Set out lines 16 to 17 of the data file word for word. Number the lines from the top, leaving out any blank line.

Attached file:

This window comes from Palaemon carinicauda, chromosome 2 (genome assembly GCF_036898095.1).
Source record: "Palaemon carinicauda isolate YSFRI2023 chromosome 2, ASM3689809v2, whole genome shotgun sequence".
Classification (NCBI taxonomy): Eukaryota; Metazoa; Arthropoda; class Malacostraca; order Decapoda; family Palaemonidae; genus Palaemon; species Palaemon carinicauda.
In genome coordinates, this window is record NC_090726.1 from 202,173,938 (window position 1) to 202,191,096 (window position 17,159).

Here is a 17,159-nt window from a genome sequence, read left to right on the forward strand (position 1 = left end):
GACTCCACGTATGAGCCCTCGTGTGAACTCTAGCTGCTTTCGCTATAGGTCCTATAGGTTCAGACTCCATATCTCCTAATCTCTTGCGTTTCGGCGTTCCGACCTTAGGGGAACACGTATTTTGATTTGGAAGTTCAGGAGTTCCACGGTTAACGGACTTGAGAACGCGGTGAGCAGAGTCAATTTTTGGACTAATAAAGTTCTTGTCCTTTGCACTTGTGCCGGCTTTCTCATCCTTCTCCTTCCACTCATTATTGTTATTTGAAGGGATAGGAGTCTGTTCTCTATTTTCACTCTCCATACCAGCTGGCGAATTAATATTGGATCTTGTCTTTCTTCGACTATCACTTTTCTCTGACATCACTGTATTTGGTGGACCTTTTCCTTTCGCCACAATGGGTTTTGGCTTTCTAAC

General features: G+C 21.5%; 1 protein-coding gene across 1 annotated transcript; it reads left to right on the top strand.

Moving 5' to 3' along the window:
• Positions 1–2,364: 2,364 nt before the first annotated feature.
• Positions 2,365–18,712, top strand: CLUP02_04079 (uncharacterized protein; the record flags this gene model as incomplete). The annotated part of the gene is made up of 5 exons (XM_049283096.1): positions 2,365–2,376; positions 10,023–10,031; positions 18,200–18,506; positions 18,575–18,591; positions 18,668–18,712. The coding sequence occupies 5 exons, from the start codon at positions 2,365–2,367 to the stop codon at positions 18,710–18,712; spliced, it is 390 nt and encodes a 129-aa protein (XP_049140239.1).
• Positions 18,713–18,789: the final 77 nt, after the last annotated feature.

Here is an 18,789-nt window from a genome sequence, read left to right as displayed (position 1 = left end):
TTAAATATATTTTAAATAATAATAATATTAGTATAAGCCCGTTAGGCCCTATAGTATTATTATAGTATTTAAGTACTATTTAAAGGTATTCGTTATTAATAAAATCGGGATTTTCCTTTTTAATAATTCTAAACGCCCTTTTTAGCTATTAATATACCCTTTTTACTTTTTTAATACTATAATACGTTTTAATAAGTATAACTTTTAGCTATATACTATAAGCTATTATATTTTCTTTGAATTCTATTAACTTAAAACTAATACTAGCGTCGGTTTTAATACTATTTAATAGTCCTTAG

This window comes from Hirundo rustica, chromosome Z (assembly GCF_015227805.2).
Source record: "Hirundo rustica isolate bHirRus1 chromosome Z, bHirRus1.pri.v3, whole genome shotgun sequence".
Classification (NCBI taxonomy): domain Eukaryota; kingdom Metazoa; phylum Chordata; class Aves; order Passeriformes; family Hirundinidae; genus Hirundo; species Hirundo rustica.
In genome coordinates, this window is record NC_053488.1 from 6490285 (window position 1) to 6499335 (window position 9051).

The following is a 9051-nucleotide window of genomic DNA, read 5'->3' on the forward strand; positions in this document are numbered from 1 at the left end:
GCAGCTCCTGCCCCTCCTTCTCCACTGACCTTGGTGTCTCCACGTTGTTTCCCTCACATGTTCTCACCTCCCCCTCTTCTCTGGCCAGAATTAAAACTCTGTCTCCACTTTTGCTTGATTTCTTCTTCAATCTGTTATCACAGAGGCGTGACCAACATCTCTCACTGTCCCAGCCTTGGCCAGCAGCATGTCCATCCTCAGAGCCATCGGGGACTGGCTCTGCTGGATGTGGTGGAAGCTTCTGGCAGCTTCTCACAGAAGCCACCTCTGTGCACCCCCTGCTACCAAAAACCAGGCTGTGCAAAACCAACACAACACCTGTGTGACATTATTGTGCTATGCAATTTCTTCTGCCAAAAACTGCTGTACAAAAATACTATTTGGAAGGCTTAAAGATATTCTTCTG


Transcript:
Classification (NCBI taxonomy): domain Eukaryota; kingdom Metazoa; phylum Chordata; class Aves; order Passeriformes; family Hirundinidae; genus Hirundo; species Hirundo rustica.
In genome coordinates, this window is record NC_053488.1 from 6490285 (window position 1) to 6499335 (window position 9051).